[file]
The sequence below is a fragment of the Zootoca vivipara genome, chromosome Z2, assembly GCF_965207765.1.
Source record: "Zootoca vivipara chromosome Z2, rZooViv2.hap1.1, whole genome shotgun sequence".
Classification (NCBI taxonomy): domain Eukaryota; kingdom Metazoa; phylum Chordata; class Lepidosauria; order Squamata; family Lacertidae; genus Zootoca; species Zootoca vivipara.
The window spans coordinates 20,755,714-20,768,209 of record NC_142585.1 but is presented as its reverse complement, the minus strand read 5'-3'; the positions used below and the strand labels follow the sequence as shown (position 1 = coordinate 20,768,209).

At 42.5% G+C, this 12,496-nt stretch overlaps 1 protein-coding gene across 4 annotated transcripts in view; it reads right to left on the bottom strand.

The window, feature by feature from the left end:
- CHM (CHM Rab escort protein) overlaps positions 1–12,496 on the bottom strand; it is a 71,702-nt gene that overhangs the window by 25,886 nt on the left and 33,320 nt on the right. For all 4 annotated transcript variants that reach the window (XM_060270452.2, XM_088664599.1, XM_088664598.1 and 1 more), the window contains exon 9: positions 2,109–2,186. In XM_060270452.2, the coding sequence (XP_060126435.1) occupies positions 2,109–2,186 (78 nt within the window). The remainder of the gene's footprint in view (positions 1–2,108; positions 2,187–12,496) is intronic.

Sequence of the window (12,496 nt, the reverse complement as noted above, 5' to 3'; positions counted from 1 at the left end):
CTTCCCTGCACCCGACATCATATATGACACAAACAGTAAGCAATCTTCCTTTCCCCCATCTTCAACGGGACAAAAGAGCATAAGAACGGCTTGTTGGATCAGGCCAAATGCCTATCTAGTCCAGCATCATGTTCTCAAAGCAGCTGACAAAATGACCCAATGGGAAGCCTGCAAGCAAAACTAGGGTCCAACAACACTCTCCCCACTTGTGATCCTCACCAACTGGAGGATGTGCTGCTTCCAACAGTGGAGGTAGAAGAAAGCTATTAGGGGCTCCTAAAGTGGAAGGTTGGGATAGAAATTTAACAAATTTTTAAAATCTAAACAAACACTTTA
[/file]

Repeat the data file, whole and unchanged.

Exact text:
The sequence below is a fragment of the Zootoca vivipara genome, chromosome Z2, assembly GCF_965207765.1.
Source record: "Zootoca vivipara chromosome Z2, rZooViv2.hap1.1, whole genome shotgun sequence".
Classification (NCBI taxonomy): domain Eukaryota; kingdom Metazoa; phylum Chordata; class Lepidosauria; order Squamata; family Lacertidae; genus Zootoca; species Zootoca vivipara.
The window spans coordinates 20,755,714-20,768,209 of record NC_142585.1 but is presented as its reverse complement, the minus strand read 5'-3'; the positions used below and the strand labels follow the sequence as shown (position 1 = coordinate 20,768,209).

At 42.5% G+C, this 12,496-nt stretch overlaps 1 protein-coding gene across 4 annotated transcripts in view; it reads right to left on the bottom strand.

The window, feature by feature from the left end:
- CHM (CHM Rab escort protein) overlaps positions 1–12,496 on the bottom strand; it is a 71,702-nt gene that overhangs the window by 25,886 nt on the left and 33,320 nt on the right. For all 4 annotated transcript variants that reach the window (XM_060270452.2, XM_088664599.1, XM_088664598.1 and 1 more), the window contains exon 9: positions 2,109–2,186. In XM_060270452.2, the coding sequence (XP_060126435.1) occupies positions 2,109–2,186 (78 nt within the window). The remainder of the gene's footprint in view (positions 1–2,108; positions 2,187–12,496) is intronic.

Sequence of the window (12,496 nt, the reverse complement as noted above, 5' to 3'; positions counted from 1 at the left end):
CTTCCCTGCACCCGACATCATATATGACACAAACAGTAAGCAATCTTCCTTTCCCCCATCTTCAACGGGACAAAAGAGCATAAGAACGGCTTGTTGGATCAGGCCAAATGCCTATCTAGTCCAGCATCATGTTCTCAAAGCAGCTGACAAAATGACCCAATGGGAAGCCTGCAAGCAAAACTAGGGTCCAACAACACTCTCCCCACTTGTGATCCTCACCAACTGGAGGATGTGCTGCTTCCAACAGTGGAGGTAGAAGAAAGCTATTAGGGGCTCCTAAAGTGGAAGGTTGGGATAGAAATTTAACAAATTTTTAAAATCTAAACAAACACTTTA